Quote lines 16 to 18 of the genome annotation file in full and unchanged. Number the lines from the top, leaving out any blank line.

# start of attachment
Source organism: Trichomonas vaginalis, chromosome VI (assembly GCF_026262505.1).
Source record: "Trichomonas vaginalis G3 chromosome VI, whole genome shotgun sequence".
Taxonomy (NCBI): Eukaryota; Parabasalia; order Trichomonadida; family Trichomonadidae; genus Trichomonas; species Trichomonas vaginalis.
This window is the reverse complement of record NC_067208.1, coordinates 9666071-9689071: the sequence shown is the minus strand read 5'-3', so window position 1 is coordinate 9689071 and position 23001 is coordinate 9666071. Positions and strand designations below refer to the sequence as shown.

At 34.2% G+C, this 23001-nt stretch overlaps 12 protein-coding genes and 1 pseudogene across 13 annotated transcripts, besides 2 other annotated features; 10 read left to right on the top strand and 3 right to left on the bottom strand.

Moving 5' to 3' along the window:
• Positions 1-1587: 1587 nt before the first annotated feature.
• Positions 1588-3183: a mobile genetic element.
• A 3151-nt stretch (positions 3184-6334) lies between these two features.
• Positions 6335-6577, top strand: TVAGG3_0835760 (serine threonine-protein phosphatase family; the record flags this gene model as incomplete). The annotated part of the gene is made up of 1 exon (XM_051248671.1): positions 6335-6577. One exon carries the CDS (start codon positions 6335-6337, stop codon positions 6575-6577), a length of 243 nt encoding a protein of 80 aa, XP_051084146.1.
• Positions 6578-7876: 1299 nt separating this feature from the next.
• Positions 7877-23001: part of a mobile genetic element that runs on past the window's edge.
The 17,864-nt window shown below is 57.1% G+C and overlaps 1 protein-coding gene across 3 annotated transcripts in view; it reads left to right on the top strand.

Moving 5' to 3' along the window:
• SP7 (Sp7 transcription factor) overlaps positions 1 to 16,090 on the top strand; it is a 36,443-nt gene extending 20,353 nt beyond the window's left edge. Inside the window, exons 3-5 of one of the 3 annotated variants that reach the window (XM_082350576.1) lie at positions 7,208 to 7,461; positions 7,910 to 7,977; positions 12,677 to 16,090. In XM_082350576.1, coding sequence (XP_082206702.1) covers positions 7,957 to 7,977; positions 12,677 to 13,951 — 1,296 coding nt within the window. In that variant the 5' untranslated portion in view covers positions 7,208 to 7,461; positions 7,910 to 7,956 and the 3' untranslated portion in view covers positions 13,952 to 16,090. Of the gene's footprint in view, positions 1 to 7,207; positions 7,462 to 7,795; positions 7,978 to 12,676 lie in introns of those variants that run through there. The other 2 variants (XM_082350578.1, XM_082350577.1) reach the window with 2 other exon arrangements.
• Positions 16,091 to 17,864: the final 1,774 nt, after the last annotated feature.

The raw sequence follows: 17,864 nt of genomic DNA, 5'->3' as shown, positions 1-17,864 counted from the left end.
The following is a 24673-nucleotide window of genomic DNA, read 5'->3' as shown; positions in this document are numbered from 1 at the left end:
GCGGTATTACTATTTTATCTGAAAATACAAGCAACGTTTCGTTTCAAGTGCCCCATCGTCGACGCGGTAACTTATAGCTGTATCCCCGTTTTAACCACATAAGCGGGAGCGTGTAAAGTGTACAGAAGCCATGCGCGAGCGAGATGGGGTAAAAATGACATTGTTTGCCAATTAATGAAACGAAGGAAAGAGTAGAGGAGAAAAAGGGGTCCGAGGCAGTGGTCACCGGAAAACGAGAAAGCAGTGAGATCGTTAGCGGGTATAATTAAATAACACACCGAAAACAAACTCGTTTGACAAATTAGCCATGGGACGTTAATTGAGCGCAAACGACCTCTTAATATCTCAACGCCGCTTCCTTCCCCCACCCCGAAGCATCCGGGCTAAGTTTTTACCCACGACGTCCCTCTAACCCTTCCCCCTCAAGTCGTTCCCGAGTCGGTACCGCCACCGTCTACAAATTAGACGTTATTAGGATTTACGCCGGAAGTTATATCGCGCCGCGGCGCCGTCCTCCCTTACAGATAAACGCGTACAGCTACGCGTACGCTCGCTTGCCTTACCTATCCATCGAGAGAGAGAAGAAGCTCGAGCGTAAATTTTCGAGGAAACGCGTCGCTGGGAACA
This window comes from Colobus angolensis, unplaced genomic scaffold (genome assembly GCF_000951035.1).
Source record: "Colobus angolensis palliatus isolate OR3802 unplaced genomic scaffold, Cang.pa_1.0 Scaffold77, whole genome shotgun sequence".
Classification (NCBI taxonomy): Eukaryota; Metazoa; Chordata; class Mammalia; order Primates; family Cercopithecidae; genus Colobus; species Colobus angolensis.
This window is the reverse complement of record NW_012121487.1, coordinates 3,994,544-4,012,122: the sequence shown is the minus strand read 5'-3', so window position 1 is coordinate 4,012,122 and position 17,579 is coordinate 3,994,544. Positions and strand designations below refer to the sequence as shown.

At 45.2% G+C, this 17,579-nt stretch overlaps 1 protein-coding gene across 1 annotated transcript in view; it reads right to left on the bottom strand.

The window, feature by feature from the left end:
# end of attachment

• Positions 16,091 to 17,864: the final 1,774 nt, after the last annotated feature.

The raw sequence follows: 17,864 nt of genomic DNA, 5'->3' as shown, positions 1-17,864 counted from the left end.
The following is a 24673-nucleotide window of genomic DNA, read 5'->3' as shown; positions in this document are numbered from 1 at the left end: